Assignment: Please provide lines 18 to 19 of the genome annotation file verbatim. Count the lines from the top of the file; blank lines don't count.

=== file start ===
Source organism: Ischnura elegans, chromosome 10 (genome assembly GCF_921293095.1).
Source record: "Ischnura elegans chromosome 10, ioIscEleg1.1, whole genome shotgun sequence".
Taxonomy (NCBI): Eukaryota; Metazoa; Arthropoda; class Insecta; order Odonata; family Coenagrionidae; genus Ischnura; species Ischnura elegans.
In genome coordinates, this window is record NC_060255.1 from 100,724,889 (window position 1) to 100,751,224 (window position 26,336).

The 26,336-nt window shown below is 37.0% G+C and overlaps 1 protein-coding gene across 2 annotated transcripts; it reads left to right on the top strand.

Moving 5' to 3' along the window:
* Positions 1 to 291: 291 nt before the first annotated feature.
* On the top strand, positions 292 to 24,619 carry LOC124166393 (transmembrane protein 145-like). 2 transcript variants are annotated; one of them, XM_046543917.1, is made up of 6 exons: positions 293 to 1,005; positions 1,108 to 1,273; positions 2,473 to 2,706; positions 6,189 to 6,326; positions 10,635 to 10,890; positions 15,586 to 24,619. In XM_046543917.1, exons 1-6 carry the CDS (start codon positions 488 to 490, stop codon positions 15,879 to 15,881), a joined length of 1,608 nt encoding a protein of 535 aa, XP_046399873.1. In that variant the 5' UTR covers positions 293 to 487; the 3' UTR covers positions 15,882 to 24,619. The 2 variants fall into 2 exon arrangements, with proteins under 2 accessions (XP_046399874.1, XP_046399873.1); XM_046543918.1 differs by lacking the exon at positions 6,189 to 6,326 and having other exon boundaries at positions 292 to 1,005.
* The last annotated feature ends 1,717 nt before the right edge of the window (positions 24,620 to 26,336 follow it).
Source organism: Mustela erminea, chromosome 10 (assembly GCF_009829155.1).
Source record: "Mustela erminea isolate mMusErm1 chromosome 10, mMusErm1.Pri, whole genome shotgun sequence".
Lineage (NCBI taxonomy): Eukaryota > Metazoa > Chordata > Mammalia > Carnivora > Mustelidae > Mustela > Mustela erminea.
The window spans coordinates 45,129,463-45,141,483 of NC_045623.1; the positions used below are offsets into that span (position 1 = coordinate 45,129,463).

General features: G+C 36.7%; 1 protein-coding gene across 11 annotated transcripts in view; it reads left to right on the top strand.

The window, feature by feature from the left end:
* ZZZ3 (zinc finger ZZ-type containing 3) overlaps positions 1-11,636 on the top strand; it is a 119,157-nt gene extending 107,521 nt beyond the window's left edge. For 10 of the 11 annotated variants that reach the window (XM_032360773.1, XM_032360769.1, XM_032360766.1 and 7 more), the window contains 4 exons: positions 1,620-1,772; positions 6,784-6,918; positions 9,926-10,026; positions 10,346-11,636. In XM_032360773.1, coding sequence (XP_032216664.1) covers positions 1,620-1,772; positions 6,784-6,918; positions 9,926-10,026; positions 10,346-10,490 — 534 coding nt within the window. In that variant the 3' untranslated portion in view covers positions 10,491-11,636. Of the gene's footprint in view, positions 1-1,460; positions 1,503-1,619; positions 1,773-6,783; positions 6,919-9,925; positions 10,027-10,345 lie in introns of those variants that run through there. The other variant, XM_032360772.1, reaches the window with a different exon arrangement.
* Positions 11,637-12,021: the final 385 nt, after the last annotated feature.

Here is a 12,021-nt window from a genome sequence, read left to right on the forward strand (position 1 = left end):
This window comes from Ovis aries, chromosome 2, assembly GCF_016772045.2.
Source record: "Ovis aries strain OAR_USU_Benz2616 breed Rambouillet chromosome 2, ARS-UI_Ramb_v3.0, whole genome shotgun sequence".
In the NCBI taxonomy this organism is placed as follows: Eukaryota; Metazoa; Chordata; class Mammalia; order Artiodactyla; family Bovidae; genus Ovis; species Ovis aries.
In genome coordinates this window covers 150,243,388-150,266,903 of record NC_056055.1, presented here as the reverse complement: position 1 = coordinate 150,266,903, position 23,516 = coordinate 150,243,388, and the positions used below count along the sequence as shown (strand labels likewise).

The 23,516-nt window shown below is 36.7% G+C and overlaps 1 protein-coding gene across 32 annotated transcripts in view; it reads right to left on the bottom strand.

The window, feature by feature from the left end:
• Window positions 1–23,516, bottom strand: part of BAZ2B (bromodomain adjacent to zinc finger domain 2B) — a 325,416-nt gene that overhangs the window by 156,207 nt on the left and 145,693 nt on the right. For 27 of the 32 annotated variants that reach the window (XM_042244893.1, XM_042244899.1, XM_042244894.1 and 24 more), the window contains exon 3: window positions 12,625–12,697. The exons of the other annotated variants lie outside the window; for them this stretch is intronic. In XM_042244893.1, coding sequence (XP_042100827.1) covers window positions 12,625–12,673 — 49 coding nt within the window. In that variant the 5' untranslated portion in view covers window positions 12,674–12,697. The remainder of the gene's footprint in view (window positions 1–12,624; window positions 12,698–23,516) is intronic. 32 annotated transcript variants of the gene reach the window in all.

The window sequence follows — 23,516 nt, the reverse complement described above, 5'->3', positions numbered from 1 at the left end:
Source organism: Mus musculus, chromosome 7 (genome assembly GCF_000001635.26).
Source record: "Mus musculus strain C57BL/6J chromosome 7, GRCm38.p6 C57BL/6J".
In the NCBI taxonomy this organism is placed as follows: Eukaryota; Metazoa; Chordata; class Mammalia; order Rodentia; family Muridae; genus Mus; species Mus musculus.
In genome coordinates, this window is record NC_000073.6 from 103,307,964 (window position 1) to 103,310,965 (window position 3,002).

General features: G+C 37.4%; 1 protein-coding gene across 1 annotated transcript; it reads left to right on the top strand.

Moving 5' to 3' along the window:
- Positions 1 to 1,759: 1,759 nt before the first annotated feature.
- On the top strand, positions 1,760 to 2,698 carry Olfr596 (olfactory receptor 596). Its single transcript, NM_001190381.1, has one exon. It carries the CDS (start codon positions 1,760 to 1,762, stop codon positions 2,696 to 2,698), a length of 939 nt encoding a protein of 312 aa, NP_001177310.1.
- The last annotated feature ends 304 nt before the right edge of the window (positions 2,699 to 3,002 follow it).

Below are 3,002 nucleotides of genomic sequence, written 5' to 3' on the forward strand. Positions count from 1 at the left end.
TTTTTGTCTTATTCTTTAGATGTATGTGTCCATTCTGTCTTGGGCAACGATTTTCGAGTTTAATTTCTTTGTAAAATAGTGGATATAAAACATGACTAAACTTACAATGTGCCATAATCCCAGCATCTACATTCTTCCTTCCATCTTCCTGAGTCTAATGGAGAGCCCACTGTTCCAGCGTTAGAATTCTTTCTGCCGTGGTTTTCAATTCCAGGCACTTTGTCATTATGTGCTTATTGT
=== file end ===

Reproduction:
Here is a 12,021-nt window from a genome sequence, read left to right on the forward strand (position 1 = left end):
This window comes from Ovis aries, chromosome 2, assembly GCF_016772045.2.